What Our Readers Are Saying

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Average customer rating based on 5 comments:

Nancy London, May 20, 2014 (view all comments by Nancy London)
Annie Dillard's novel invokes the natural world...endless seascapes, starry skies, beach flats at the tip of Cape Cod in Provincetown, as vividly as any of her nonfiction writing, but this book follows the fictional lives Lou and Maytree as they meet, mate, parent, and grow old, as rooted to their landscape as their beloved sand dunes. Dillard explores with lyrical writing the complexity of love and loyalty, and our place in a vast unknowable universe.
Was this comment helpful? | Yes | No
rgebken, January 1, 2013 (view all comments by rgebken)
Haunting yet visceral prose... this one will stay with me.
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cbdianne, November 5, 2012 (view all comments by cbdianne)
Annie Dillard ranks as one of my favorite authors. Her new novel reminds me of a modern day Ethan Frome. Very moving, very thought provoking.
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View all 5 comments

Product Details

ISBN:
9780061239540
Author:
Dillard, Annie
Publisher:
Harper Perennial
Subject:
Literary
Subject:
General Fiction
Subject:
Friendship
Subject:
Provincetown (Mass.)
Subject:
Domestic fiction
Subject:
Literature-A to Z
Edition Description:
Trade PB
Publication Date:
20080631
Binding:
TRADE PAPER
Grade Level:
General/trade
Language:
English
Pages:
240
Dimensions:
9 x 6 x 0.375 in 10.24 oz

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Related Subjects

Fiction and Poetry » Literature » A to Z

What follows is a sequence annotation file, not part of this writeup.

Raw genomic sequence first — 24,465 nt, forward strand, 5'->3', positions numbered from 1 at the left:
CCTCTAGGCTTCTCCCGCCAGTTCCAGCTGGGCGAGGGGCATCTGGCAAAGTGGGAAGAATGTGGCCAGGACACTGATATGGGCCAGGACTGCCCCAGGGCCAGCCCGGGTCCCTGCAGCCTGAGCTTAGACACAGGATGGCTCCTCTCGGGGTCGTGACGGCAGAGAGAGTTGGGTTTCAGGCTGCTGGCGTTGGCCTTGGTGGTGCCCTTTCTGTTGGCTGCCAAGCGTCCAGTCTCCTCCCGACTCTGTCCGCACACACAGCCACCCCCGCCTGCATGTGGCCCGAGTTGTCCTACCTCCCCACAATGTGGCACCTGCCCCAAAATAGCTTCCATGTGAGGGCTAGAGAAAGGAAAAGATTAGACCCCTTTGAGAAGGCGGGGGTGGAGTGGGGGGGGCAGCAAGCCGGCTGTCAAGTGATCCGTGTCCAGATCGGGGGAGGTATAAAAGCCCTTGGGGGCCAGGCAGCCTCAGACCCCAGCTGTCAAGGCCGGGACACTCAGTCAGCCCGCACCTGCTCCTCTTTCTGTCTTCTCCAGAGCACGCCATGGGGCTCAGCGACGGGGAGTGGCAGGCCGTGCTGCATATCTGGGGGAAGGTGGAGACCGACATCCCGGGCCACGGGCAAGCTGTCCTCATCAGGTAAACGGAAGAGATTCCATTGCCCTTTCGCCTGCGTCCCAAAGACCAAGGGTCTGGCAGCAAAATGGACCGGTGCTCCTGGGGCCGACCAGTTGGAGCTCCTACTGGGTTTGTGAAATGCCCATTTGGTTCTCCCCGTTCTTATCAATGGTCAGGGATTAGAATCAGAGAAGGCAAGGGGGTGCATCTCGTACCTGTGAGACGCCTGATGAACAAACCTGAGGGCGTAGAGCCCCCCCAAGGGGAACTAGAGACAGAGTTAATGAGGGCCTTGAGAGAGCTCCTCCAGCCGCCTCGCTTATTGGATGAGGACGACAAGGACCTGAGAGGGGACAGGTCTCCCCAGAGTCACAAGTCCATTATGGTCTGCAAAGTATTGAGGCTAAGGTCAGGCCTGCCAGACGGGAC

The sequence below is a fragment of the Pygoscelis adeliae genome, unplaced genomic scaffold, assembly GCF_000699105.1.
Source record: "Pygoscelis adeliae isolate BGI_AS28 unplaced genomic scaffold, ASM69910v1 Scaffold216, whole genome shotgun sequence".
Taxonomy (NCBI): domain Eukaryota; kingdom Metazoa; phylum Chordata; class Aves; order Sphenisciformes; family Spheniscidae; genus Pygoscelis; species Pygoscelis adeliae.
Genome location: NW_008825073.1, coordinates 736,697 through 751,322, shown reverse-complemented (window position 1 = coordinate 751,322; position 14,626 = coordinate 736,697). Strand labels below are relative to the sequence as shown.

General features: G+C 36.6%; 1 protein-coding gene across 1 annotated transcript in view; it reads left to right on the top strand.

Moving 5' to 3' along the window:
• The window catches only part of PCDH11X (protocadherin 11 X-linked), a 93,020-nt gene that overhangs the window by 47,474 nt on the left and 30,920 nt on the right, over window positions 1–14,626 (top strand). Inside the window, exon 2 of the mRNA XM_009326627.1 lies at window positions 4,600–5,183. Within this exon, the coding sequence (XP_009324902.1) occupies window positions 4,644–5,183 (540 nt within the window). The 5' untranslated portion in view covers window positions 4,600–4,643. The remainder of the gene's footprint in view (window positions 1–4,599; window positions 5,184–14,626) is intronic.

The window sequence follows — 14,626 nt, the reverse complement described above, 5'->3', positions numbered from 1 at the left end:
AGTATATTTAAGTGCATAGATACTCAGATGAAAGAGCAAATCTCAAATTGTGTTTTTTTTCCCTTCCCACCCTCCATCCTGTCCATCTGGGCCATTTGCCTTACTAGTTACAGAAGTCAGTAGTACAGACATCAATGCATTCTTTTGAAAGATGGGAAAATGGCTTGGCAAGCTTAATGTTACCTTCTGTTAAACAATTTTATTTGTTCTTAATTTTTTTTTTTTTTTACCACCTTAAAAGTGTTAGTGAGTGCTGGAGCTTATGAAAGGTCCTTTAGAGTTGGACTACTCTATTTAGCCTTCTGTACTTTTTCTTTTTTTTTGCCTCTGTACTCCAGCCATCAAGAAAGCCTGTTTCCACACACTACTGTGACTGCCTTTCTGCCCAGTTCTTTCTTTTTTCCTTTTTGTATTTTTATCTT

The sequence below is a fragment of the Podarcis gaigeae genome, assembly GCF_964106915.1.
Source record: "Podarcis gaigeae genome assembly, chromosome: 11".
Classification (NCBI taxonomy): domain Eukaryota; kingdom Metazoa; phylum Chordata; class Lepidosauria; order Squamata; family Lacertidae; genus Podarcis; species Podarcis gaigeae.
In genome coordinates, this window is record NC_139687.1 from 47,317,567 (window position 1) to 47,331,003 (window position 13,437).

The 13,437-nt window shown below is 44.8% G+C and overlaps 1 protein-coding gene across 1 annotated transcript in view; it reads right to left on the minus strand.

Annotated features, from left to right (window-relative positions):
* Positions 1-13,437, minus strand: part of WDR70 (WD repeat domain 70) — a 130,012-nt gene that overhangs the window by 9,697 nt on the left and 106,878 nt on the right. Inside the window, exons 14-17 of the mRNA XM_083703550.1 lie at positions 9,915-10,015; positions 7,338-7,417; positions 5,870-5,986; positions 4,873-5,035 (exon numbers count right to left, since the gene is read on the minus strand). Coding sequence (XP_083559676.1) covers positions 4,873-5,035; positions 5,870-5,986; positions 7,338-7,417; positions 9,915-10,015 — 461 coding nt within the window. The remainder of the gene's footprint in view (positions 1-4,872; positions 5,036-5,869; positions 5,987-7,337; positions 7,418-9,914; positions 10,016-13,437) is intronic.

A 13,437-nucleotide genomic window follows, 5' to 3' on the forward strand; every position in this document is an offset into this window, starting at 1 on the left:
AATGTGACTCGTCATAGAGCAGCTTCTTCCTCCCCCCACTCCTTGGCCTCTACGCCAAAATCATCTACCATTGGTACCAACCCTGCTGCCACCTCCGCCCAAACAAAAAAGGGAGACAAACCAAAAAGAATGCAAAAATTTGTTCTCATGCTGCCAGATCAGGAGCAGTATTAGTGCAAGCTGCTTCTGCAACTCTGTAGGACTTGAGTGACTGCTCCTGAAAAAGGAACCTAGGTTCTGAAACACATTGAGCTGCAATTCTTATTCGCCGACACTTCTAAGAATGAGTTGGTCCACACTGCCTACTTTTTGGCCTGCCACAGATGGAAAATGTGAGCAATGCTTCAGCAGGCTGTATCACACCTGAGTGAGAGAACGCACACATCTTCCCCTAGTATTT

Fiction and Poetry » Literature » Family Life

The Maytrees Used Trade Paper
0 stars - 0 reviews
$8.00 In Stock
Product details 240 pages Harper Perennial - English 9780061239540 Reviews:
"Staff Pick" by ,

This stunningly crafted novel of love and loss will not disappoint fans of Pilgrim at Tinker Creek. Erudite observations of nature show off Dillard's skill as a poetic and lyrical writer, while the astute observations of love and life resonate.

"Publishers Weekly Review" by , "Lou Bigelow meets her husband-to-be, Toby Maytree, when Toby returns to Provincetown following WWII. In the house Lou inherits from her mother, they read, cook soup, play games with friends, vote and raise a child. Toby writes poetry and does odd jobs; Lou paints. Their unaffected bohemianism fits right in with the Provincetown landscape, which Dillard, who won a Pulitzer Prize for Pilgrim at Tinker Creek, describes with an offhand but deep historical sense. Years into the marriage, Toby suddenly decamps to Maine with another local woman, Deary Hightoe; flash forward six years to Lou reading Toby's semimonthly letters (and Deary's marginal notes) 'with affectionate interest.' Dillard, stripping the story to bare facts-plus-backdrop, is after something beyond character and beyond love, though she evokes Lou and Toby's beautifully. Thus, when Deary's heart falters 20 years later and Toby brings her home to Lou for hospice care, Lou puts up water for tea and gets going. She feels too much, not too little, for mere drama, although people who don't know her misread her. In short, simple sentences, Dillard calls on her erudition as a naturalist and her grace as poet to create an enthralling story of marriage — particular and universal, larky and monumental. (June)" Publishers Weekly (Starred Review) (Copyright Reed Business Information, Inc.)
"Review" by , "There are a few problems with The Maytrees, most of which hinge on plot movements....But the plot quibbles seem insignificant in the face of so much grace."
"Review" by , "The poetic language, close observations of nature, and moving, family-centered theme in this short, low-key novel should appeal to a wide readership."
"Review" by , "The compact, elliptical narrative will continue to pervade thereader's consciousness long after the novel ends."
"Review" by , "Dillard wryly questions notions of love, exalts in life's metamorphoses, and celebrates goodness. As she casts a spell sensuous and metaphysical, Dillard covertly bids us to emulate may trees...the tree of joy, of spring, of the heart."
"Synopsis" by , In this powerfully moving novel, Pulitzer Prize-winning author Dillard displays penetrating insight into the human condition with a remarkable story about the unknowable, unbreakable bonds of love and family.